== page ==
But HSUS being HSUS, they figured they might as well give it another whack and have even developed a plan of attack for getting it done (See the HSUS Lead Free Campaign).

    [ Read Full Post ]
  • September 25, 2013

    Recreational Shooting Access Protection is Open Country Focus-0

    by

    Since its inception, Outdoor Life's Open Country program has focused on one theme: Public access.

    Within that theme have been two distinct areas of focus: Hunting and fishing. Nothing wrong with that. Hunting and fishing are primary passions of those who utilize public lands and, of course, who read Outdoor Life.

    But we have neglected an important demographic of the outdoors community: Recreational shooters. And that group has had plenty of battles to wage when it comes to public land use.

    [ Read Full Post ]
  • May 31, 2013

    Surge in Gun Sales Creates Huge Funding Boost for State and Federal Wildlife Programs-1

    by

    A Congressional Services Report documents how booming firearms and ammunition sales, spurred by fears of potentially overbearing gun control laws, have generated record-setting excise tax revenues dedicated to federal and state habitat and wildlife restoration programs.
                   
    According to specialists M. Lynne Corn and Jane G. Gravelle in a March 12 Congressional Services Report, excise taxes on firearms, ammunition and archery equipment totaled $555.3 million in Fiscal Year 2012, which ended on Oct 1, 2012, an increase of almost 30 percent from the $388 million tallied in FY2011.
                   

    [ Read Full Post ]
  • April 26, 2012

    HR 4089 Protects Recreational Shooting Rights on Public Land-1

    by

    Our public lands aren’t just for hunting. They’re for hiking, catching frogs and watching birds...and shooting.

    The Bureau of Land Management oversees lots of these places, the ultimate multi-use properties. They have names like Coal Creek Road. Or 17 Mile, which is north of Billings, Montana and is one of the most popular places in the state for shooters to unleash a few rounds. These pieces of public land aren’t all tailor-made shooting ranges, but a lot of them are. They usually have a few refrigerators, a junked out 1978 Datsun and enough shell casings to refinance a 2500 square foot Colonial with the price of recycled brass.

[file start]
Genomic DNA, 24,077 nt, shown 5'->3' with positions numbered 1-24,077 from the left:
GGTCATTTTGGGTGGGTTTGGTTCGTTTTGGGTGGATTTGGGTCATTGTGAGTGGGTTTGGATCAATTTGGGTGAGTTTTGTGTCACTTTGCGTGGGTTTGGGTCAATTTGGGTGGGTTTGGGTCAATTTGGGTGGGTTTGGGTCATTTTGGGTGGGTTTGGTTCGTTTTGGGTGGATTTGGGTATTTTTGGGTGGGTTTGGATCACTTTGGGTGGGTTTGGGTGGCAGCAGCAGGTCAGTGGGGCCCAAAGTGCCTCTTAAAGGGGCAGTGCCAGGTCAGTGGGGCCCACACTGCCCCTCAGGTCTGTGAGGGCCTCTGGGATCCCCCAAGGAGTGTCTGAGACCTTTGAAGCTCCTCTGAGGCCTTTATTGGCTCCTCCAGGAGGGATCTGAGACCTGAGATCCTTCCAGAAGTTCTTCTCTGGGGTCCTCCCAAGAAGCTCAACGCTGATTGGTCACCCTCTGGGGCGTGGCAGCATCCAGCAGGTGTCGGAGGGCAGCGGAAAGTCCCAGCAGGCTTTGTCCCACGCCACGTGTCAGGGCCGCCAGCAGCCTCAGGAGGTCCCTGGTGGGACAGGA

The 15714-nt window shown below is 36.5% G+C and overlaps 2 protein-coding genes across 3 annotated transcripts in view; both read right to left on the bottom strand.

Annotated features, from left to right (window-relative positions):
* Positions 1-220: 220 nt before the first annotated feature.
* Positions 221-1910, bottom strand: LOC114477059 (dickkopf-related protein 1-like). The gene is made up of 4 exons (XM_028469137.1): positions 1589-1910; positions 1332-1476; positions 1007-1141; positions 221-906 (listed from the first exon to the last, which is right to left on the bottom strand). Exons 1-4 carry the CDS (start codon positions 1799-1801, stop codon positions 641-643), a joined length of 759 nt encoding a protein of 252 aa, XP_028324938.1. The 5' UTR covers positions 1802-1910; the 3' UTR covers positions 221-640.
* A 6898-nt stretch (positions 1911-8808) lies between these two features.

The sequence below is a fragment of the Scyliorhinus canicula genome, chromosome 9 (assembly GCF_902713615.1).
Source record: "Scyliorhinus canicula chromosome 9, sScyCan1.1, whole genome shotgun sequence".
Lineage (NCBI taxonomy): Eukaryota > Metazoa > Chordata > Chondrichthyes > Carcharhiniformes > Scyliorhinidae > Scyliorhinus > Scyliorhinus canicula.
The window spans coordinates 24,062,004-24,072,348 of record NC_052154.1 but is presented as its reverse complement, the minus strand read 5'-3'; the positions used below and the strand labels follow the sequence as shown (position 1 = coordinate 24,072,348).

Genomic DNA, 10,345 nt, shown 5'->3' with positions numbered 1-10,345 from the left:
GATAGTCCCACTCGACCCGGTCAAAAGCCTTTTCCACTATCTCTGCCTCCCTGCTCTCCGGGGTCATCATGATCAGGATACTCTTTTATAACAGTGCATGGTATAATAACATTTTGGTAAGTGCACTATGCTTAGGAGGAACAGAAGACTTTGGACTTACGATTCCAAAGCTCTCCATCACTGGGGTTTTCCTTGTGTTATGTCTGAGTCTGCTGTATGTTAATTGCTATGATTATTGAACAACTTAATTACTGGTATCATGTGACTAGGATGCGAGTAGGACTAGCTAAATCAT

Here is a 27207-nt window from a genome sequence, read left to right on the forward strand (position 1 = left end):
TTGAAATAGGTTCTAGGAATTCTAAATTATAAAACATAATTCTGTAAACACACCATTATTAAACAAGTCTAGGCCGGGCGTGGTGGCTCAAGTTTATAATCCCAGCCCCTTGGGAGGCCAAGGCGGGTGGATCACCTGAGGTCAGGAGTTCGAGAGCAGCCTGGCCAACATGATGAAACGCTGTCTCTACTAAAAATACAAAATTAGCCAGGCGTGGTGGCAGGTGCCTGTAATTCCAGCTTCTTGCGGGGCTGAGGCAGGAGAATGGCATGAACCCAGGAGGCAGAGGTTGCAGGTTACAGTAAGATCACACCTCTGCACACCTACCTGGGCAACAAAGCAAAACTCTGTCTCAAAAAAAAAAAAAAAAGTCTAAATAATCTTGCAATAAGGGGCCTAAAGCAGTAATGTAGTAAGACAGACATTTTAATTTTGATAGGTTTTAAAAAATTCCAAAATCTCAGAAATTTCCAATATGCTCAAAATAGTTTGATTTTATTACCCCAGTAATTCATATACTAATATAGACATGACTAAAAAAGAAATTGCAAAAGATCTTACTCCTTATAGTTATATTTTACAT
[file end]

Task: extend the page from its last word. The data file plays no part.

[ Read Full Post ]
  • April 3, 2012

    Keeping Shooting Ranges Open-0

    by

    Having access to good places to shoot is a top concern among gun owners no matter whether they are hunters who only go to sight-in before opening day or they are serious 3-Gunners or trap shooters whose annual round count is in the thousands.

    Shooting ranges, both public and private, face many challenges to stay open, but fortunately, interest in the shooting sports is not one of them.

    [ Read Full Post ]
  • February 29, 2012

    Contact Your Congressperson, Help Pass the Sportmen's Heritage Act of 2012 -0

    by

    If you're interested in protecting your hunting, fishing, and shooting rights, it's time to pick up the phone. The U.S. House Committee of Natural Resources is expected to vote on H.R. 4089, a package of bills aimed at protecting these rights, later today (click  the link for highlights on H.R. 4089). 

    If the bill passes the committee meeting, it will go before the rest of the House. Contact your congressperson and follow the bill with the contact information below.

    [ Read Full Post ]